Chrysler and feds in court over seat belt strength test
Feb. 04, 1997
WASHINGTON (AP) _ Chrysler Corp. failed a seat belt strength test and should recall 91,000 Cirrus and Dodge Stratus cars, the government argued in federal court today.
``It's the government's position that these vehicles ... should be recalled because they are unsafe?'' asked U.S. District Court Judge Emmet G. Sullivan.
``That's correct,'' responded Margaret Hewing, the government's lead counsel.
Chrysler Corp., in the first court challenge to a government recall, says the federal belt test is vague.
``At least give the industry notice in advance so they know what is required,'' Chrysler's lead attorney, Erika Jones, told the judge.
At issue is the government strength test of the metal anchor that attaches the seat belt to the car floor.
Last year, the government's highway safety agency determined the rear seat belt system in a 1995 Cirrus was not strong enough. A nut anchoring the belt pulled out of the floor, leaving a hole in the floorboard during a routine government test.
The same system is used in the 1995 Dodge Stratus.
Jones said the seat belt strength test was unfair because regulators were not clear about what companies must do to duplicate it.
Officials at the National Highway Traffic Safety Administration defended the standard.
``I think the court will find NHTSA's position is reasonable, it is consistent,'' Hewing said.
Sullivan is likely to rule on the civil lawsuit within a few months, sorting out the competing interpretations of the facts. He must rule on whether the government reasonably interpreted the standard and whether Chrysler had notice of the standard.
If the government wins, aside from a forced recall Chrysler could face civil penalties up to $2.4 million, government officials familiar with the case said.
When Chrysler announced last year it would fight the recall in court, NHTSA officials were surprised. It was the first time the agency was forced to take an auto company to court because a car failed a government safety standard.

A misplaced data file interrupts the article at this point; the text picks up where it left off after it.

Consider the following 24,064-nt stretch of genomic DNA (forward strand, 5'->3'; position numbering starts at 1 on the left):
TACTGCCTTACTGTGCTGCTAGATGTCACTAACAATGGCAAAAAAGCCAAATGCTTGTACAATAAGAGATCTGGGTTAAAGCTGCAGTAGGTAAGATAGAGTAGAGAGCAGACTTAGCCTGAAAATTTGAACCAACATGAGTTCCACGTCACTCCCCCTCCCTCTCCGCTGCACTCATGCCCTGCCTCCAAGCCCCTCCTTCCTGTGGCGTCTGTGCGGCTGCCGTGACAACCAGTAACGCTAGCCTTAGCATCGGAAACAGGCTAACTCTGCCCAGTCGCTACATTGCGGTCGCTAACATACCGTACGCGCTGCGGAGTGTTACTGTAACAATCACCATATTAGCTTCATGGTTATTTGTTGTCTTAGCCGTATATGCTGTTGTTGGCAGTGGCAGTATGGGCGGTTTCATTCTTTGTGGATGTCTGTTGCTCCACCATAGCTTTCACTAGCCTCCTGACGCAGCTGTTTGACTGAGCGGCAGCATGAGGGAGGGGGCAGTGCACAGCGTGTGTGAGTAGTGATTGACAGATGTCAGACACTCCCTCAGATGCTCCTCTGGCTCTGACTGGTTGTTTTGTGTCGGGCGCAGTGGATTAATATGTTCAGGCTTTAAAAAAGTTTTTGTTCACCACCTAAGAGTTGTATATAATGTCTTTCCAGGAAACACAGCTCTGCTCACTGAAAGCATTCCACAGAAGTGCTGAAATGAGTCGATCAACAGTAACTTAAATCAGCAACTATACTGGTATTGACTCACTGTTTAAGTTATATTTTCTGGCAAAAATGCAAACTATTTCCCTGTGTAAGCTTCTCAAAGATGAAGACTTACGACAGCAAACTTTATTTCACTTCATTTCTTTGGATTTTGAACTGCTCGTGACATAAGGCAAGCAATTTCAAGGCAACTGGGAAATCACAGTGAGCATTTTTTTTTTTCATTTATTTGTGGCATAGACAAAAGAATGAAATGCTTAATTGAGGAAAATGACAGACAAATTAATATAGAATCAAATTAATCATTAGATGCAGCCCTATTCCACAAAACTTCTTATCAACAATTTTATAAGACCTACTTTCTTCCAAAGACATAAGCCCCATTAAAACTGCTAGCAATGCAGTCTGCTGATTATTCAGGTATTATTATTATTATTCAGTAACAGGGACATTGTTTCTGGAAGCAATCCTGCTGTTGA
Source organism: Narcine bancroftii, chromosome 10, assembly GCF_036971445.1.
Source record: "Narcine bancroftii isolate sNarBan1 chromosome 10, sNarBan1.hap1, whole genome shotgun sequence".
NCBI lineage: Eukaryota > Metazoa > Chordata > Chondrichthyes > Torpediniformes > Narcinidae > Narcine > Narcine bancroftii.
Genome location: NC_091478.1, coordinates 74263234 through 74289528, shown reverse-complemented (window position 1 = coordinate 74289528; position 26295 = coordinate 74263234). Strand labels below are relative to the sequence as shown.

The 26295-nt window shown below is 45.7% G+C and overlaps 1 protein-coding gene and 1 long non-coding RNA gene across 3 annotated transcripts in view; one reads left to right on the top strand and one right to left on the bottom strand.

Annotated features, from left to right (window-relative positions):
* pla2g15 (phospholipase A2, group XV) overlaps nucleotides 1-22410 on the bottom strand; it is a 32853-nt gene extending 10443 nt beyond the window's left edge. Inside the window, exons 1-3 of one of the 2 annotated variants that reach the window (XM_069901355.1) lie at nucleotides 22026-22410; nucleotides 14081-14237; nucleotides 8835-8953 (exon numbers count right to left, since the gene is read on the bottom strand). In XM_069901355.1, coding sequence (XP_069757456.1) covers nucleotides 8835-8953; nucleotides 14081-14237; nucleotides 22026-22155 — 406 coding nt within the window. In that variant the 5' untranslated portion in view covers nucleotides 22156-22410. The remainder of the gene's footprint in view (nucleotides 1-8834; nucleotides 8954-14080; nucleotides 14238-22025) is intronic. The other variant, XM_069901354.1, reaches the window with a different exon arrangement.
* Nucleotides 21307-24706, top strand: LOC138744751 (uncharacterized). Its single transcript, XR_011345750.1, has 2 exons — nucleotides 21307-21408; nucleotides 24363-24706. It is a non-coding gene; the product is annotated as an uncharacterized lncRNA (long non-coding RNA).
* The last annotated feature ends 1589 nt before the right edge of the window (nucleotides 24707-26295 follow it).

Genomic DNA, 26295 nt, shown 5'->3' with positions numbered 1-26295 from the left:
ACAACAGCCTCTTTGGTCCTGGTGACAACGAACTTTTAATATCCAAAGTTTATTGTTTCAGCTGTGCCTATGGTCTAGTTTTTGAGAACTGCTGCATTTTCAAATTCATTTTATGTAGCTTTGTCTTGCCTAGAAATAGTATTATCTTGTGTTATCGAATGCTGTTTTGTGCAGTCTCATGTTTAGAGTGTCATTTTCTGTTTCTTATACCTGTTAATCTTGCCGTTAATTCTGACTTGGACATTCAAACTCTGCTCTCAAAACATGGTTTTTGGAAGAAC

The government's anchor standard has been in effect for more than 25 years, and during that time there have been 54 violations of the standard. In each case _ until Chrysler refused this year _ the car company recalled the vehicles to strengthen the belt anchor.
NHTSA officials say they are particularly sensitive about enforcing seat belt quality because seat belts are the main safety device to protect motorists in crashes.
Chrysler officials say there have been no reports of the seat belts failing in an accident.
The same anchor system was used in all Cirrus and Dodge Stratus cars built between June 30, 1994 and May 15, 1995. After that, Chrysler replaced the weld-nut anchor with a stronger design that includes a metal plate.
The agency and Chrysler are arguing over the position of the government's testing equipment. The government positioned the equipment several inches away from the seat back while Chrysler had always tested the anchorage system by placing the equipment flush against the seat.
Chrysler says that the equipment should have been placed at the seat's back, and it has passed that test repeatedly.
Sullivan asked Jones why he should not enforce a recall of vehicles the government has said were unsafe.
``This is not about safety,'' said Jones, but about providing adequate notice to companies about test specifications.
Chrysler officials believe the court battle has implications for all automakers. They said the testing procedure is not clear on what companies have to do to comply.
Agency officials say they can test the seat belt system from several different positions, and they published language saying so in 1991.
Hewing was questioned on why NHTSA officials did not specify exactly where the equipment should be.
``Aren't you asking a lot from a manufacturer?'' Sullivan said.
``NHTSA for years has been testing in at least some of the tests with the (equipment) forward _ and that should not have been a surprise to Chrysler,'' Hewing replied.